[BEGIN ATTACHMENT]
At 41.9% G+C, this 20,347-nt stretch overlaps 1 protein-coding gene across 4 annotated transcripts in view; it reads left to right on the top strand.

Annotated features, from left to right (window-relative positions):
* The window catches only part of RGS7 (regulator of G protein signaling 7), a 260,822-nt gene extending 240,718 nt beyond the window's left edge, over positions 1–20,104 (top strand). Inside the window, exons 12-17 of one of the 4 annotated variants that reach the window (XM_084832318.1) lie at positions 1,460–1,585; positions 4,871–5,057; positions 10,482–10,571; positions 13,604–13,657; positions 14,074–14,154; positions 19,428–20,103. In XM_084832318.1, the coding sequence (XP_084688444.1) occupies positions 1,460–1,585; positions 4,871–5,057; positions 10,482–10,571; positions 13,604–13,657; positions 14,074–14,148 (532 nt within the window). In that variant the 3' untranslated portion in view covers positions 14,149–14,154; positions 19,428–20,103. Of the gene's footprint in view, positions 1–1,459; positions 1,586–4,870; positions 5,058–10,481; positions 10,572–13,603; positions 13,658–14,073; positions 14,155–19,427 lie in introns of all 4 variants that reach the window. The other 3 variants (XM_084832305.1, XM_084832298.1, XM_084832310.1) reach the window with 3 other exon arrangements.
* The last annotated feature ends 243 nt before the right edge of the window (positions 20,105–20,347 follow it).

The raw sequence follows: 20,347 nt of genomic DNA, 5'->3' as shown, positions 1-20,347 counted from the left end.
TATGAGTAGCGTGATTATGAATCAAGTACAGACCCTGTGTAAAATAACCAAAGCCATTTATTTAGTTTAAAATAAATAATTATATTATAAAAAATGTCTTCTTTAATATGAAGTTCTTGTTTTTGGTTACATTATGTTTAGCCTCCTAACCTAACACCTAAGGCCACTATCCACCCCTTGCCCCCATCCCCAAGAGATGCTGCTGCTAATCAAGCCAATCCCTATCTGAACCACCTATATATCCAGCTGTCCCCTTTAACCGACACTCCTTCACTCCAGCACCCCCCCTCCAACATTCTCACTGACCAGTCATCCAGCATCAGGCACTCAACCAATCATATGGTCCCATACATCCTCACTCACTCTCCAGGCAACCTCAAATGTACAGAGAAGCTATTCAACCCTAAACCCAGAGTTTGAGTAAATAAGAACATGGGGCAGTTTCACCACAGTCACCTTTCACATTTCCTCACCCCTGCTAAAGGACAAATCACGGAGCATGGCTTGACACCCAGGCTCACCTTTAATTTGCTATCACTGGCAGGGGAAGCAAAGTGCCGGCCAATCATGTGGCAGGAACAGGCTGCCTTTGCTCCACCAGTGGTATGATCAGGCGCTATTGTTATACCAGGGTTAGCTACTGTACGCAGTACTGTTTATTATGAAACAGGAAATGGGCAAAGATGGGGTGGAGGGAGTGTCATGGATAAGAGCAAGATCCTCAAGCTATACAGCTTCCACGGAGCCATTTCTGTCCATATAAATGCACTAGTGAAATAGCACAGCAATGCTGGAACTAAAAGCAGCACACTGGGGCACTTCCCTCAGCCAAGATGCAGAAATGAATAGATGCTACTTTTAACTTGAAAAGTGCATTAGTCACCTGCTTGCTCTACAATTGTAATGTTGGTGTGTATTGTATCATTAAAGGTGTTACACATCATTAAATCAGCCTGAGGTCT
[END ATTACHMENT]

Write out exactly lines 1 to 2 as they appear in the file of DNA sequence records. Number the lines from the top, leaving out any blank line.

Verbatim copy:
At 41.9% G+C, this 20,347-nt stretch overlaps 1 protein-coding gene across 4 annotated transcripts in view; it reads left to right on the top strand.

Annotated features, from left to right (window-relative positions):